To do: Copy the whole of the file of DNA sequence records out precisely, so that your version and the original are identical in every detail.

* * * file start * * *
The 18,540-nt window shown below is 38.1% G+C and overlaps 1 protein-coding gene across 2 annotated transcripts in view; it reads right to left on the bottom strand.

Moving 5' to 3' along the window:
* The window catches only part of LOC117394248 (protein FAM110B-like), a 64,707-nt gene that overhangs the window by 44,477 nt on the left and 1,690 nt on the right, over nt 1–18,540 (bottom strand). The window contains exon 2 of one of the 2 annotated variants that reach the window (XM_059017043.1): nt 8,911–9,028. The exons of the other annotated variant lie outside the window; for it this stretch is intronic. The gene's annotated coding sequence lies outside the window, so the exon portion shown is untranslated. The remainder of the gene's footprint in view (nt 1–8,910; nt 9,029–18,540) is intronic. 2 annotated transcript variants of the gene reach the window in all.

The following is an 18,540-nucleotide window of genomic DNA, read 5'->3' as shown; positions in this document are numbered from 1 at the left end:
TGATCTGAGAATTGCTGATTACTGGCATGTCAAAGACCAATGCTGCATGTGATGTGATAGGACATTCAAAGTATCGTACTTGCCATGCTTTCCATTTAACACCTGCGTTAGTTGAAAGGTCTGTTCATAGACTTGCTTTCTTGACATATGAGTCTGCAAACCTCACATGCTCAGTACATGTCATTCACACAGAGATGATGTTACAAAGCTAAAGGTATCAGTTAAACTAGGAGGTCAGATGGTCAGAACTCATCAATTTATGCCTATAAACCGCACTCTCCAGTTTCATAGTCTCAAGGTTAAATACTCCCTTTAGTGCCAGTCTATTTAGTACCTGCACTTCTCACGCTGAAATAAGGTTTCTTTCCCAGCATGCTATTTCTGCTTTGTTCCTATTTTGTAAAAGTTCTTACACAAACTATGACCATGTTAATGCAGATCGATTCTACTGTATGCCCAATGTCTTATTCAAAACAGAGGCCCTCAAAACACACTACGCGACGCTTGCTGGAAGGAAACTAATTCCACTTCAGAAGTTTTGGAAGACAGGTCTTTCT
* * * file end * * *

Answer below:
The 18,540-nt window shown below is 38.1% G+C and overlaps 1 protein-coding gene across 2 annotated transcripts in view; it reads right to left on the bottom strand.

Moving 5' to 3' along the window:
* The window catches only part of LOC117394248 (protein FAM110B-like), a 64,707-nt gene that overhangs the window by 44,477 nt on the left and 1,690 nt on the right, over nt 1–18,540 (bottom strand). The window contains exon 2 of one of the 2 annotated variants that reach the window (XM_059017043.1): nt 8,911–9,028. The exons of the other annotated variant lie outside the window; for it this stretch is intronic. The gene's annotated coding sequence lies outside the window, so the exon portion shown is untranslated. The remainder of the gene's footprint in view (nt 1–8,910; nt 9,029–18,540) is intronic. 2 annotated transcript variants of the gene reach the window in all.

The following is an 18,540-nucleotide window of genomic DNA, read 5'->3' as shown; positions in this document are numbered from 1 at the left end:
TGATCTGAGAATTGCTGATTACTGGCATGTCAAAGACCAATGCTGCATGTGATGTGATAGGACATTCAAAGTATCGTACTTGCCATGCTTTCCATTTAACACCTGCGTTAGTTGAAAGGTCTGTTCATAGACTTGCTTTCTTGACATATGAGTCTGCAAACCTCACATGCTCAGTACATGTCATTCACACAGAGATGATGTTACAAAGCTAAAGGTATCAGTTAAACTAGGAGGTCAGATGGTCAGAACTCATCAATTTATGCCTATAAACCGCACTCTCCAGTTTCATAGTCTCAAGGTTAAATACTCCCTTTAGTGCCAGTCTATTTAGTACCTGCACTTCTCACGCTGAAATAAGGTTTCTTTCCCAGCATGCTATTTCTGCTTTGTTCCTATTTTGTAAAAGTTCTTACACAAACTATGACCATGTTAATGCAGATCGATTCTACTGTATGCCCAATGTCTTATTCAAAACAGAGGCCCTCAAAACACACTACGCGACGCTTGCTGGAAGGAAACTAATTCCACTTCAGAAGTTTTGGAAGACAGGTCTTTCT